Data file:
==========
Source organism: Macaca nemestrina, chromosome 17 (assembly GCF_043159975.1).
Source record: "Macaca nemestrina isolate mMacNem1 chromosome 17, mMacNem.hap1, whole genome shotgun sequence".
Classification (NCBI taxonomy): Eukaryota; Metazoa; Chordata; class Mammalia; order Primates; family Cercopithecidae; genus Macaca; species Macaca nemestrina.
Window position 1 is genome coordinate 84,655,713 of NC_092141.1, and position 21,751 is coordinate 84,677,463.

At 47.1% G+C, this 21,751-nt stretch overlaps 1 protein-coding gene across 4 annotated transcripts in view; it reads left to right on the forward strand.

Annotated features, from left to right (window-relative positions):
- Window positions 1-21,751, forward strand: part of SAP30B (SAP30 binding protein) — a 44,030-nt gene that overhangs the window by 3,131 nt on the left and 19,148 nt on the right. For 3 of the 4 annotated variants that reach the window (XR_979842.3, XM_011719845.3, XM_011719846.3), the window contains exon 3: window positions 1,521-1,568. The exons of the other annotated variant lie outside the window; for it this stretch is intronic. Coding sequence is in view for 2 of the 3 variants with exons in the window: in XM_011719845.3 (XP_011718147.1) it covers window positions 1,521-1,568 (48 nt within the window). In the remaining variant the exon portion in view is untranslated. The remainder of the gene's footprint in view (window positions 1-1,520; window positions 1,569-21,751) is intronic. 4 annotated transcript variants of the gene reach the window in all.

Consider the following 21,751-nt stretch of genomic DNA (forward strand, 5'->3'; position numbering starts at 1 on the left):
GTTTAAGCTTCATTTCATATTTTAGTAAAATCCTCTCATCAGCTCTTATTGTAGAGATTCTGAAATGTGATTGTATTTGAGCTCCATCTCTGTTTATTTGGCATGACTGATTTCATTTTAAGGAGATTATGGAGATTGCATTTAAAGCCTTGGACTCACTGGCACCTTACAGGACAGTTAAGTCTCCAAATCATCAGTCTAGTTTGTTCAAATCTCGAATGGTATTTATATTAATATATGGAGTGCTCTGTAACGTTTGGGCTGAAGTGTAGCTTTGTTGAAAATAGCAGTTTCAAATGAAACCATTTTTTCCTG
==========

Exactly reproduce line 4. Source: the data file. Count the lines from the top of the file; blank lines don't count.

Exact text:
Window position 1 is genome coordinate 84,655,713 of NC_092141.1, and position 21,751 is coordinate 84,677,463.